The second line of the spell description states "The figments stay near you and disappear when struck". Later it states "these figments separate from you are remain in a cluster" so again depending on the about of images and the location of the caster, a line is doubtful if more that 2 images. It also states that you (the caster) "can move into and through a mirror image." This means that they can occupy the same space in a moment. It also states " figments may also move through each other." If the caster was hit, this would need to occur to then separate so that his image and himself cannot be followed. It would make sense that this occurs several times with several images as well as images with images, each round. This would be the only way to make it indistinguishable for an observer to tell image from real. Otherwise follow the merger and then it's 50/50 chance. Actually it does state "while moving you can merge with and split off from figments" to confound enemies that have located the real body. So the caster needs to move. This is the only control that the caster has, or it should be stated that spell randomly moves images through the caster, while moving, so really no control, but similar to how the images reflect visible wounds or fire damage, etc. So if merging happens often, with all images and casters, it would be difficult to remain in a line, nor have control especially still you don't require concentration and can perform other standard and move actions.

• Welcome to the site! Please take the tour when you get the chance. It's important to note that we're not a forum, and we don't do discussion; answer posts should directly answer the question. In this case the asker is interested in whether, when playing on a grid, all mirror images occupy the same grid square as the caster or whether each image gets occupies a separate grid square. Could you edit your answer to focus on that topic? Commented May 28, 2020 at 22:52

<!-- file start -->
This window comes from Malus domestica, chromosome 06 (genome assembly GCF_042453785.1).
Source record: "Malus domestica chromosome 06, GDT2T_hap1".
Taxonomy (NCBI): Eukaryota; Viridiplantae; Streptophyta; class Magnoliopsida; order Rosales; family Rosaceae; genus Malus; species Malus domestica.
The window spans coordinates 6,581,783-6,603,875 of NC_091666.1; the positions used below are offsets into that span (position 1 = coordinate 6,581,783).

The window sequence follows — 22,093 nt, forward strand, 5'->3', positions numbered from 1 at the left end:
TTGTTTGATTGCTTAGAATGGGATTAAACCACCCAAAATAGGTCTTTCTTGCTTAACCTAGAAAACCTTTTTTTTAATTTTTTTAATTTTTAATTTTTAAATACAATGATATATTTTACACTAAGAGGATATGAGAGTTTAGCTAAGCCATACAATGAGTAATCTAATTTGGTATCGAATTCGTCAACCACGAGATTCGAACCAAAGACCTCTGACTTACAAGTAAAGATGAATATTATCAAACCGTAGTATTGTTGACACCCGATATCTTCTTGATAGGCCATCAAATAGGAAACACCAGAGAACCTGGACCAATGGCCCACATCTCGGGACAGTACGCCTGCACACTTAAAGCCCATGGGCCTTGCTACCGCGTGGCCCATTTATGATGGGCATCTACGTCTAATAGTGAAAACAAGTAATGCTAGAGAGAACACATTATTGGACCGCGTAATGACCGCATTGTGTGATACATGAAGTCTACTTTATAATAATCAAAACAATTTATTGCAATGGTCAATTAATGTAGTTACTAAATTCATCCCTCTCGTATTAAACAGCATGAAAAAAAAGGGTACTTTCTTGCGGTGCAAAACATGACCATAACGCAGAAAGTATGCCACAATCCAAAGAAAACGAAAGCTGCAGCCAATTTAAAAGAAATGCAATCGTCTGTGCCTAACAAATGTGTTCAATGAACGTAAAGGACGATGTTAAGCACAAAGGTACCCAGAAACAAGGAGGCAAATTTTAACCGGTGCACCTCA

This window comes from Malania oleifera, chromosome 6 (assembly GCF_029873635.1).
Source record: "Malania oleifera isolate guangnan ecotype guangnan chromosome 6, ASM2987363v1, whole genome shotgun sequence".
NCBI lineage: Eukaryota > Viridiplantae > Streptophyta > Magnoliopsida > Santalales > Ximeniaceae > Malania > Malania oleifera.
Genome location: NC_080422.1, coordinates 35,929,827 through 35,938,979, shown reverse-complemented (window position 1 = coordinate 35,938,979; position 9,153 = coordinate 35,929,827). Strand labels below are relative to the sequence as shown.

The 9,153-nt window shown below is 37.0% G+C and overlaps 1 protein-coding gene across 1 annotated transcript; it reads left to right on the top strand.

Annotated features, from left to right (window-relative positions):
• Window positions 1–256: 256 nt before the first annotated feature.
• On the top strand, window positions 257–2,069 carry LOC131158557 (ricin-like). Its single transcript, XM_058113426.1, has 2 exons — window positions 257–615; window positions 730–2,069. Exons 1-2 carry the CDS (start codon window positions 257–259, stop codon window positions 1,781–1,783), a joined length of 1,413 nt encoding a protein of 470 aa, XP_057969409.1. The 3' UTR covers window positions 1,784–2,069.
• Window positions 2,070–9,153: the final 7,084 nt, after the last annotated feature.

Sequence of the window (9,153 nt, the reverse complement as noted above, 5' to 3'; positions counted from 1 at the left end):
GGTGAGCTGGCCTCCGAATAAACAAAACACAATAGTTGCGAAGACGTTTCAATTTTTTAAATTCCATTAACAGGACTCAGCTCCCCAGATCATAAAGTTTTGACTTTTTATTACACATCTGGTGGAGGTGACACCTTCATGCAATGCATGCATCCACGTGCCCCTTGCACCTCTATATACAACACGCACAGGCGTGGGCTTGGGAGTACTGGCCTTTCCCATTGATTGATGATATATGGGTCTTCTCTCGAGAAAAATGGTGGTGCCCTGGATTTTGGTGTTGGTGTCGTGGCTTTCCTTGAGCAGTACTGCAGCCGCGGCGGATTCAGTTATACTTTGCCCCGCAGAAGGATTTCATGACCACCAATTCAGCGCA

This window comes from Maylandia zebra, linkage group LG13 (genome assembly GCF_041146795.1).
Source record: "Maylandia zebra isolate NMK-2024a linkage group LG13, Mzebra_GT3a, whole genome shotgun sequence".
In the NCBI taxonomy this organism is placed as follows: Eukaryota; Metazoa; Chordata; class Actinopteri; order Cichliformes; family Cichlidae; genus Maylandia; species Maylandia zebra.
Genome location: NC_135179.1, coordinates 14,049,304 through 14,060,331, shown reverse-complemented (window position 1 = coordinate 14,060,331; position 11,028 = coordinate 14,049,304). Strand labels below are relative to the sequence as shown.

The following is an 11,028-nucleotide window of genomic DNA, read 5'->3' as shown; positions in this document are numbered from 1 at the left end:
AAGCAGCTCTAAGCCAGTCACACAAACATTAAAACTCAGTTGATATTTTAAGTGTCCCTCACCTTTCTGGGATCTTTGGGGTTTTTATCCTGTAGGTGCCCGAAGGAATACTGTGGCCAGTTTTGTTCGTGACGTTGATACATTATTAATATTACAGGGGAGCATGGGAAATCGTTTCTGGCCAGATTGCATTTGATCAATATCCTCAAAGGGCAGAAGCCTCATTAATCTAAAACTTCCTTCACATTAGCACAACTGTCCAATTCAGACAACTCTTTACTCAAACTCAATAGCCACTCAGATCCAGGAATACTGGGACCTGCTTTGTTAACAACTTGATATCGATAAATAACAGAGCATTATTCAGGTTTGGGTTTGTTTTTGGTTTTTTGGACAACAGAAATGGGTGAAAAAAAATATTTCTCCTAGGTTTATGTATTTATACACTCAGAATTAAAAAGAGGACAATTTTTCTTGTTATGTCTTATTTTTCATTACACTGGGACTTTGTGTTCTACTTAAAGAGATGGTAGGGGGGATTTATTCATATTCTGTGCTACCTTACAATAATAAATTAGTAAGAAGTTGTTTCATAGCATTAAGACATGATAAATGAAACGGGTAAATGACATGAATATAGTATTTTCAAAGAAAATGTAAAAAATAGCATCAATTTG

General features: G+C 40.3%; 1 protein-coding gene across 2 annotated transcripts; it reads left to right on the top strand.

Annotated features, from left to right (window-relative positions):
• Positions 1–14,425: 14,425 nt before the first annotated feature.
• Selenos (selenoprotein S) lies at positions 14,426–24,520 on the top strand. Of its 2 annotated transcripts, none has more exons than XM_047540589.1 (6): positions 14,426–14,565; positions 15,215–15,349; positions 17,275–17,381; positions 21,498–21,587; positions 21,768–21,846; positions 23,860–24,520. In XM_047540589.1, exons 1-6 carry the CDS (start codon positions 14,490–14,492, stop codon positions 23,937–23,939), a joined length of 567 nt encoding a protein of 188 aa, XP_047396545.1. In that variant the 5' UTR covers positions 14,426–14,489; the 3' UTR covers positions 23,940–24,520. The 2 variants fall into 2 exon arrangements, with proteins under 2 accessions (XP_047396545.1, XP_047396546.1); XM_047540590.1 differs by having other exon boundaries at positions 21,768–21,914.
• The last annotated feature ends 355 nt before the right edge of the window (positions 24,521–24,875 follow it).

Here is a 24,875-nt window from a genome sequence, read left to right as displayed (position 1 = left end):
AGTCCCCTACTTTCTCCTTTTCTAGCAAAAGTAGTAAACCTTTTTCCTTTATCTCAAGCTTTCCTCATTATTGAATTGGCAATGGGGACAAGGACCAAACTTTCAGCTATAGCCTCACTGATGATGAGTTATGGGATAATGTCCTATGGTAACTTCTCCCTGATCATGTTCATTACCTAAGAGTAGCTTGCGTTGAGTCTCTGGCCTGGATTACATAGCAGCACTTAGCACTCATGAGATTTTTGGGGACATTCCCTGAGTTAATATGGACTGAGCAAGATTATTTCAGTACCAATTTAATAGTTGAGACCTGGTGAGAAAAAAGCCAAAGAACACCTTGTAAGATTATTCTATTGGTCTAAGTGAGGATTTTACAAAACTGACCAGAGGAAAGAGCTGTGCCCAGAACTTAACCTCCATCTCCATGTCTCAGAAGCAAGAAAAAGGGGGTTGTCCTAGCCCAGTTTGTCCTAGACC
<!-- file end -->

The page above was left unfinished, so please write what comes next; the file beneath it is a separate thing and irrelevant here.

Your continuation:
"These figments separate from you and remain in a cluster, each within 5 feet of at least one other figment or you." this line means that the maximum diameter of the cluster is five feet, the size of a square on the grid. Theoretically the images could be in the square adjacent to you, but I doubt this was as the spell was intended.

Additionally the text states that generally an attacker must randomly roll to strike the caster, as opposed to choosing which image to attack.

The figments therefore occupy the same space as the caster, in a clump, in the same square, moving through the caster and each other as necessary.

As a side note a house-rule allowing you to control placement, and possibly movement of the illusions would be really cool.

• Your claim that the diameter of the clump of images can be no more than 5 feet is incorrect by the wording of the rules. Having the images (and yourself) in a straight line, one per 5-foot square, satisfies the requirement that each figment be within 5 feet of at least one other figment or you. Commented Jan 2, 2016 at 20:05
• There is also a definition of cluster being a group of consonant letters following one another, so we can extrapolate, that cluster could probably be a line even by word itself. Commented Jan 8, 2016 at 7:48